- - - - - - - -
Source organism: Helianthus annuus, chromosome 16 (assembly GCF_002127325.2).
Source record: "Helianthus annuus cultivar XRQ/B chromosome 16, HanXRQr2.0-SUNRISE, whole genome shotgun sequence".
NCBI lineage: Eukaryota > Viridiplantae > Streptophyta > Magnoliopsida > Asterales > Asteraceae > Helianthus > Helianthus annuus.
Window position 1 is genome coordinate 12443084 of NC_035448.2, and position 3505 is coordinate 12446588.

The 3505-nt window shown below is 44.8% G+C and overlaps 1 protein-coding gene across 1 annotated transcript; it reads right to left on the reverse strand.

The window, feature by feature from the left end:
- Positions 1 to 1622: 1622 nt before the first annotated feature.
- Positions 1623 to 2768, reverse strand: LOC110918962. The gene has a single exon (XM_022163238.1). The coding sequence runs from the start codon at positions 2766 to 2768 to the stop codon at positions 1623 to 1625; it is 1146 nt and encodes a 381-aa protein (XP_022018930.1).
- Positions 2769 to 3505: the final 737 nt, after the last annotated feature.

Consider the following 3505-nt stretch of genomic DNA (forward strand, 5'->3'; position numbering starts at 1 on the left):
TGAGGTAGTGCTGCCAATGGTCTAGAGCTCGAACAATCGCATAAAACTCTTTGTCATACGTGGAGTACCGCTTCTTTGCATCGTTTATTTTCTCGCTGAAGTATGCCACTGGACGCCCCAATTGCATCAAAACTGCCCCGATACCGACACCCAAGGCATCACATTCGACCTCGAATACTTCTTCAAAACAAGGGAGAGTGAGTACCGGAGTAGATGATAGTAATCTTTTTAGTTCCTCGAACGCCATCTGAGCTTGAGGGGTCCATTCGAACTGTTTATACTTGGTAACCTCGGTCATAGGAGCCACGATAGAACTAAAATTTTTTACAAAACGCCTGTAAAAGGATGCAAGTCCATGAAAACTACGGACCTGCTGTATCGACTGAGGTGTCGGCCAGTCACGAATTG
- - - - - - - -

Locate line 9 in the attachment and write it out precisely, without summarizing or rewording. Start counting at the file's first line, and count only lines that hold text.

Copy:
- Positions 2769 to 3505: the final 737 nt, after the last annotated feature.